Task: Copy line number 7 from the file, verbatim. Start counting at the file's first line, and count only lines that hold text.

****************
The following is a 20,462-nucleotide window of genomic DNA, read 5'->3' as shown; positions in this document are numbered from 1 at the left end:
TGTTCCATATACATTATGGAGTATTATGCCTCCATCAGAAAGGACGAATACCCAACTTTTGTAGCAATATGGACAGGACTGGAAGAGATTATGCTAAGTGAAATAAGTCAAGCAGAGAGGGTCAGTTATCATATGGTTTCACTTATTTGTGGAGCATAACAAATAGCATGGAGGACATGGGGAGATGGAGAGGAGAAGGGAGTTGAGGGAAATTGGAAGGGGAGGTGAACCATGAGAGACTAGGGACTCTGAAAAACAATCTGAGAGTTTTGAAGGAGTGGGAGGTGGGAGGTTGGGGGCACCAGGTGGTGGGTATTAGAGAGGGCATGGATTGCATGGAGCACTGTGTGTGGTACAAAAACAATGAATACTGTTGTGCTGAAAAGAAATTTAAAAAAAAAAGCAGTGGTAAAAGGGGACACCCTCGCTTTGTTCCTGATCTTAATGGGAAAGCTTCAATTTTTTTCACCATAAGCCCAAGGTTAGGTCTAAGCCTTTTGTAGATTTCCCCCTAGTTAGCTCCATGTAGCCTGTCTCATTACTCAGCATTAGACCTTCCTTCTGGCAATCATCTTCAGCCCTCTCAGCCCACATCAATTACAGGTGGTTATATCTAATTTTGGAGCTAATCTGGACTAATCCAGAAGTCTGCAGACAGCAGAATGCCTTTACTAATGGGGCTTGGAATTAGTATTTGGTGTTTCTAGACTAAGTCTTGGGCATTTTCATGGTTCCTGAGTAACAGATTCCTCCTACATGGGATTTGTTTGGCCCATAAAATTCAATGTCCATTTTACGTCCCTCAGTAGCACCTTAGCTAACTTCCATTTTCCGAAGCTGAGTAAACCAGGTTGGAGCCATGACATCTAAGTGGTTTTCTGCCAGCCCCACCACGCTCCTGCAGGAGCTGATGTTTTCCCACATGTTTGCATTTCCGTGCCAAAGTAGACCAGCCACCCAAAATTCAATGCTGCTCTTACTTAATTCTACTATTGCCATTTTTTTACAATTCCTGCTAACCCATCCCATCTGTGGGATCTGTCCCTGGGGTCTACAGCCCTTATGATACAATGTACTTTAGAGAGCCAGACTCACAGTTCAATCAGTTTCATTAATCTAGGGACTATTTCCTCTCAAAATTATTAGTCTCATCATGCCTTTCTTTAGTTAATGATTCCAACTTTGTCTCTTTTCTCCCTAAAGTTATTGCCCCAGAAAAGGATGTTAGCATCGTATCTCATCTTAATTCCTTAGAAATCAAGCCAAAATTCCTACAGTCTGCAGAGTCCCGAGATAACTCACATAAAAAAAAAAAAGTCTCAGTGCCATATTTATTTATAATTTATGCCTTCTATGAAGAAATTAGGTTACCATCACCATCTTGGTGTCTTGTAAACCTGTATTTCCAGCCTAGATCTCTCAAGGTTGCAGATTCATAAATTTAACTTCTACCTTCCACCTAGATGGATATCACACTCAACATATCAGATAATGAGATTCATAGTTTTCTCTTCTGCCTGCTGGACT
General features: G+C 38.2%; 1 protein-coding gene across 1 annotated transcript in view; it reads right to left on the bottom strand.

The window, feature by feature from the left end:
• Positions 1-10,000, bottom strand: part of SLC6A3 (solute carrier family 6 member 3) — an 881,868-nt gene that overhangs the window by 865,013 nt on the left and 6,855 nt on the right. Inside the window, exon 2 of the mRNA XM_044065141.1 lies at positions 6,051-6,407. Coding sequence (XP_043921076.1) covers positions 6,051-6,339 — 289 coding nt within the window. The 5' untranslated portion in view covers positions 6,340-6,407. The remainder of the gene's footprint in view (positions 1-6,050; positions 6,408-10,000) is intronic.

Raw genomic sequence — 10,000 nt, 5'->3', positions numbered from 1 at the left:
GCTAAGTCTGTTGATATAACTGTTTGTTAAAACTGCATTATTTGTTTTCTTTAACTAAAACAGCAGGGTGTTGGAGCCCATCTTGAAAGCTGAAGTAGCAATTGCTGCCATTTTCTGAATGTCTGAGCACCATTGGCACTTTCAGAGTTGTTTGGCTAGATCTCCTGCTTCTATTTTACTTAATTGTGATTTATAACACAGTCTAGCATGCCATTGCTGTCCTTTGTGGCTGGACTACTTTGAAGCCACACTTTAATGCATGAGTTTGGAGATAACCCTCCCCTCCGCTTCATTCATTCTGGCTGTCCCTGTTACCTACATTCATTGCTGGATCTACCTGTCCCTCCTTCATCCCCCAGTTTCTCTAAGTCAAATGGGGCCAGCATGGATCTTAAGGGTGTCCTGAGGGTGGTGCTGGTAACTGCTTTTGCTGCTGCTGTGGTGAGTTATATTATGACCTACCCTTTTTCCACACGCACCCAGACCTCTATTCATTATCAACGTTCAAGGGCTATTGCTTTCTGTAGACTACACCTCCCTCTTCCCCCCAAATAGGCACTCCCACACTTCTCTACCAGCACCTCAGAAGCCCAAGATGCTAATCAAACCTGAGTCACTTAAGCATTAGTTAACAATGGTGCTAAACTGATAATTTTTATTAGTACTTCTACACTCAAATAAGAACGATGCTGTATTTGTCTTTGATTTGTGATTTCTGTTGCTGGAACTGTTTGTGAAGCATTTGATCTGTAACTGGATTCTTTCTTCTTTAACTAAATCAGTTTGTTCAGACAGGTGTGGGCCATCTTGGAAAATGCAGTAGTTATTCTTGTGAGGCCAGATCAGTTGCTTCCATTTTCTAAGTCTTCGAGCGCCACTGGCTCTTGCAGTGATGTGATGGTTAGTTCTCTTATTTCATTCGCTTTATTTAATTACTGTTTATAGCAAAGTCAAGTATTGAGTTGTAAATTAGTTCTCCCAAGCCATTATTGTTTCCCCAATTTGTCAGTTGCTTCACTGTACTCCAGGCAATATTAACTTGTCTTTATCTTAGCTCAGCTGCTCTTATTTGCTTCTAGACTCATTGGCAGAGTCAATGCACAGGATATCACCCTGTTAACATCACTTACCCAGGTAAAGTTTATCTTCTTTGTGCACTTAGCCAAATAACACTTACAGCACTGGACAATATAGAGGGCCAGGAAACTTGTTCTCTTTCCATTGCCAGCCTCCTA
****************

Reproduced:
GCTAAGTCTGTTGATATAACTGTTTGTTAAAACTGCATTATTTGTTTTCTTTAACTAAAACAGCAGGGTGTTGGAGCCCATCTTGAAAGCTGAAGTAGCAATTGCTGCCATTTTCTGAATGTCTGAGCACCATTGGCACTTTCAGAGTTGTTTGGCTAGATCTCCTGCTTCTATTTTACTTAATTGTGATTTATAACACAGTCTAGCATGCCATTGCTGTCCTTTGTGGCTGGACTACTTTGAAGCCACACTTTAATGCATGAGTTTGGAGATAACCCTCCCCTCCGCTTCATTCATTCTGGCTGTCCCTGTTACCTACATTCATTGCTGGATCTACCTGTCCCTCCTTCATCCCCCAGTTTCTCTAAGTCAAATGGGGCCAGCATGGATCTTAAGGGTGTCCTGAGGGTGGTGCTGGTAACTGCTTTTGCTGCTGCTGTGGTGAGTTATATTATGACCTACCCTTTTTCCACACGCACCCAGACCTCTATTCATTATCAACGTTCAAGGGCTATTGCTTTCTGTAGACTACACCTCCCTCTTCCCCCCAAATAGGCACTCCCACACTTCTCTACCAGCACCTCAGAAGCCCAAGATGCTAATCAAACCTGAGTCACTTAAGCATTAGTTAACAATGGTGCTAAACTGATAATTTTTATTAGTACTTCTACACTCAAATAAGAACGATGCTGTATTTGTCTTTGATTTGTGATTTCTGTTGCTGGAACTGTTTGTGAAGCATTTGATCTGTAACTGGATTCTTTCTTCTTTAACTAAATCAGTTTGTTCAGACAGGTGTGGGCCATCTTGGAAAATGCAGTAGTTATTCTTGTGAGGCCAGATCAGTTGCTTCCATTTTCTAAGTCTTCGAGCGCCACTGGCTCTTGCAGTGATGTGATGGTTAGTTCTCTTATTTCATTCGCTTTATTTAATTACTGTTTATAGCAAAGTCAAGTATTGAGTTGTAAATTAGTTCTCCCAAGCCATTATTGTTTCCCCAATTTGTCAGTTGCTTCACTGTACTCCAGGCAATATTAACTTGTCTTTATCTTAGCTCAGCTGCTCTTATTTGCTTCTAGACTCATTGGCAGAGTCAATGCACAGGATATCACCCTGTTAACATCACTTACCCAGGTAAAGTTTATCTTCTTTGTGCACTTAGCCAAATAACACTTACAGCACTGGACAATATAGAGGGCCAGGAAACTTGTTCTCTTTCCATTGCCAGCCTCCTA